Myth = ancient story Poesis = making
Mythopoesis = recreating and reimagining myths
There is a dual meaning to the word myth. On the one hand, it refers to the sacred stories of a culture, and on the other, it implies a falsehood. This dichotomy is implicit when we understand that a myth contains truth at its core, but when viewed at a literal level, it is false. For the power of myth is the ability to speak in non-literal ways. The language of myth is expressed in image and metaphor, symbolic languages that have the potency to reach across time and give voice to a wide range of human experiences.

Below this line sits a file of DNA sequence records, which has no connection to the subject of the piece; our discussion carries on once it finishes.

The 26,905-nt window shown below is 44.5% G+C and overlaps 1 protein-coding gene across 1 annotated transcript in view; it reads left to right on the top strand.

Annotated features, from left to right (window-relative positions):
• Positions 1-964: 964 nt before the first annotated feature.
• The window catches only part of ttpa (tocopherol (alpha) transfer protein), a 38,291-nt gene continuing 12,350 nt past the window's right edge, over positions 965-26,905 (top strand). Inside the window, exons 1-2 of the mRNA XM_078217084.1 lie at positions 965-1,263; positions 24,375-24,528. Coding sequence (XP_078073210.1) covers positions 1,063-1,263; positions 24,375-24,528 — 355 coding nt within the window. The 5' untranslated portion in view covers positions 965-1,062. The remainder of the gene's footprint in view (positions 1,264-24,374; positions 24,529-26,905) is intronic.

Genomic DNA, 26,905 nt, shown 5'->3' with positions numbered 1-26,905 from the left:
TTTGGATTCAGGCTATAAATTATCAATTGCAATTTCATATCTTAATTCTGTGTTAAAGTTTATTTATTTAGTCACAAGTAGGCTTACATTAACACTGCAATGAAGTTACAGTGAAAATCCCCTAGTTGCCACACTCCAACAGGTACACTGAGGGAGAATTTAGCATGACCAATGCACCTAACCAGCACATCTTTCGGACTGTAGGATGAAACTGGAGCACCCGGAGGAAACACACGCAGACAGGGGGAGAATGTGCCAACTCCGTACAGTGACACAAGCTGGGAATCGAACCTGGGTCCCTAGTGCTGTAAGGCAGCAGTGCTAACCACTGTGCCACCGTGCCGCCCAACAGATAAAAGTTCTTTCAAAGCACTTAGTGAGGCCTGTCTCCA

As I enter into the imagined environments that museums create, my curiosity is ignited. Mythic stories abound, and I question if they are implying a literal or symbolic one. These imaginal stories are at times sacred and other times profane. They speak to a time and place in a distant and fantastic past. Some express and codify our beliefs in what we perceive as our origins, transporting us through time to glimpse the world as it once was, to the mythical time of our origins; in illo tempore. Others give voice to cultural narratives that were at one time held to be true, but now they raise more questions than answers.
As for me, they provide endless possibilities for mythopoetic reverie in image.